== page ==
Andrew Walmsley on digital: Google auctions require fresh skill set

There was a time when, if you wanted to buy space in a particular national newspaper, you did it after lunch. You needed to know the sales director, or he wouldn't take your calls, and your rates depended on the strength of the relationship - a factor not unconnected with your golf handicap.

Golf is a little less important these days, but what has really changed is the buying environment, which has become more professional and lost some of its trader culture.

Better research, international competition and increased shareholder and client scrutiny have forced the media to pull its socks up, but despite this, it is still a business that runs on relationships.

It is not surprising then, that people are struggling with the bare logic of the Google auction. Google challenged the industry because it requires a fundamentally different approach - a real-time process that needs continuous input rather than the 'set it and forget it' approach of traditional media. Pricing is governed not by leveraging scale, but by skill at managing the auction and the quality of technical input through search engine optimisation. And the outcome is measured in terms of sales, not discounts.

But, if some investors are right, these skills are not going to remain the province of search - they are coming to media itself, as media auctions start to gain traction.

Google's acquisition of DoubleClick last year was driven partly by the belief that it could implement its auction model in display advertising, a belief that lay behind its earlier deals to buy radio trading platform dMarc, and to sell newspaper advertising.

It is not alone. Last year, Yahoo! took control of RightMedia, paying $680m for a business that is expanding across Europe.

But buying media at auction is not for the faint-hearted. Predicting volume is unreliable, and there are no guarantees. The web interfaces of some auction businesses are fiercely complex, revealing the level of sophistication in targeting, but providing a training and skills challenge for customers.

For auctions of online media, every impression is sold separately, meaning that publishers can set rules within their own adservers to prioritise customers based on yield - the system will serve a high yielding direct-sold ad if one is available, followed by a lower-yield run of site ad, a network ad and finally an ad from the auction if none of the above is available or the auction yields a better return for that ad impression.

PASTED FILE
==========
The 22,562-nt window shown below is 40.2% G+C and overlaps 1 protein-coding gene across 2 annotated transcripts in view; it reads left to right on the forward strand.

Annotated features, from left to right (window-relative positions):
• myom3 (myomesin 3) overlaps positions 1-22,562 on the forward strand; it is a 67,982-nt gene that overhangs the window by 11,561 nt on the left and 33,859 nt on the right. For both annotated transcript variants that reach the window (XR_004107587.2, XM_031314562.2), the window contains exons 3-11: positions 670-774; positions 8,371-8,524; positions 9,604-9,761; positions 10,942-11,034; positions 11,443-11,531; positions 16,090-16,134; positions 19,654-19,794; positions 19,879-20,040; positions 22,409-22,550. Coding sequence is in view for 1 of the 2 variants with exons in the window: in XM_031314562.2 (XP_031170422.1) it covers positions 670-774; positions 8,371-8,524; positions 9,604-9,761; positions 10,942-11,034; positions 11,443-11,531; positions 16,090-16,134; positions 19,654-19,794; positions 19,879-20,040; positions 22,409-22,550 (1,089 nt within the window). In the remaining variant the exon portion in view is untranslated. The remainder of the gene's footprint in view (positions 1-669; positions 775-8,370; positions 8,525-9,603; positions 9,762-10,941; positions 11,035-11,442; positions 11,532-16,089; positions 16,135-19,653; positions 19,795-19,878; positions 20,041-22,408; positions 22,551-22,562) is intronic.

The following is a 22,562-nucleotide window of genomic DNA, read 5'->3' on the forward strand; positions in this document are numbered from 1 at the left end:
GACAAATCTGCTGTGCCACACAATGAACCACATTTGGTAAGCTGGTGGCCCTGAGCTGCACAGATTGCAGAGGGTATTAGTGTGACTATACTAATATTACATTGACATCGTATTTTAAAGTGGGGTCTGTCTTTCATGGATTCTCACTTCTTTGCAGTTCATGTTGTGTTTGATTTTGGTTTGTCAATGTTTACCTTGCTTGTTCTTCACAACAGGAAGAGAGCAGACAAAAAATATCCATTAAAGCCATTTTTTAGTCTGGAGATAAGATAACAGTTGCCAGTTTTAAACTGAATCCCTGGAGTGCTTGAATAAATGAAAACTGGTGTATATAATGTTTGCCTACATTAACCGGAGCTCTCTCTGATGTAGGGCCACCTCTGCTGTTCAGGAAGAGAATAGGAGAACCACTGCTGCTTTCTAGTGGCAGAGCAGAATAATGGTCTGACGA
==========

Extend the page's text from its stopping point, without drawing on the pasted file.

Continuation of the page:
Adding behavioural targeting to the mix makes auctions more effective still for online media, improving yields for publishers and performance for advertisers.

The auction is an efficient way of trading remaindered inventory - sellers get what the market will bear for their surplus ads, buyers get cheap media with no guarantees, and market liquidity improves for both.

The system is attractive, but it won't take over the world.

Auctions work best when it is difficult to establish the value of a commodity, and while this is true of remaindered inventory, the majority of value will continue to be traded where planners want to specify the location, timing and delivery of ads.

Far from reducing transaction costs, auctions are likely to increase agency overheads, as greater monitoring, complexity and additional skills are required. These were the very factors that held many agencies back from investing in online media in the first place, and are significant obstacles for success here too.

To thrive, advertisers and agencies will need to fuse competencies from search (auction markets), data (behavioural targeting and predictive modelling) and financial markets (real-time dealing). Auctions are going to make media more complex but could be a revitalising force for the sector.

- Andrew Walmsley is co-founder of i-level


- In March 2007, Google acquired leading online display advertising company DoubleClick for $3.1bn (£1.6bn). US anti-trust regulators approved the deal after a year-long investigation into concerns that it may marginalise competition.

- When the search company acquired radio advertising firm dMarc for $102m (£51m) in January last year, it announced plans to introduce its own radio ad distribution channel by incorporating dMarc's automatic ad scheduling system into its AdWords service.

- Google bought YouTube for $1.65bn (£758m) in stock in October 2006. The terms of the deal, which preserved YouTube's distinct identity and independent operations, included plans to use ads to generate revenue from clips.

- Rumours abound that Google is poised to acquire Skype, following the internet phone service's disappointing performance for owner eBay.


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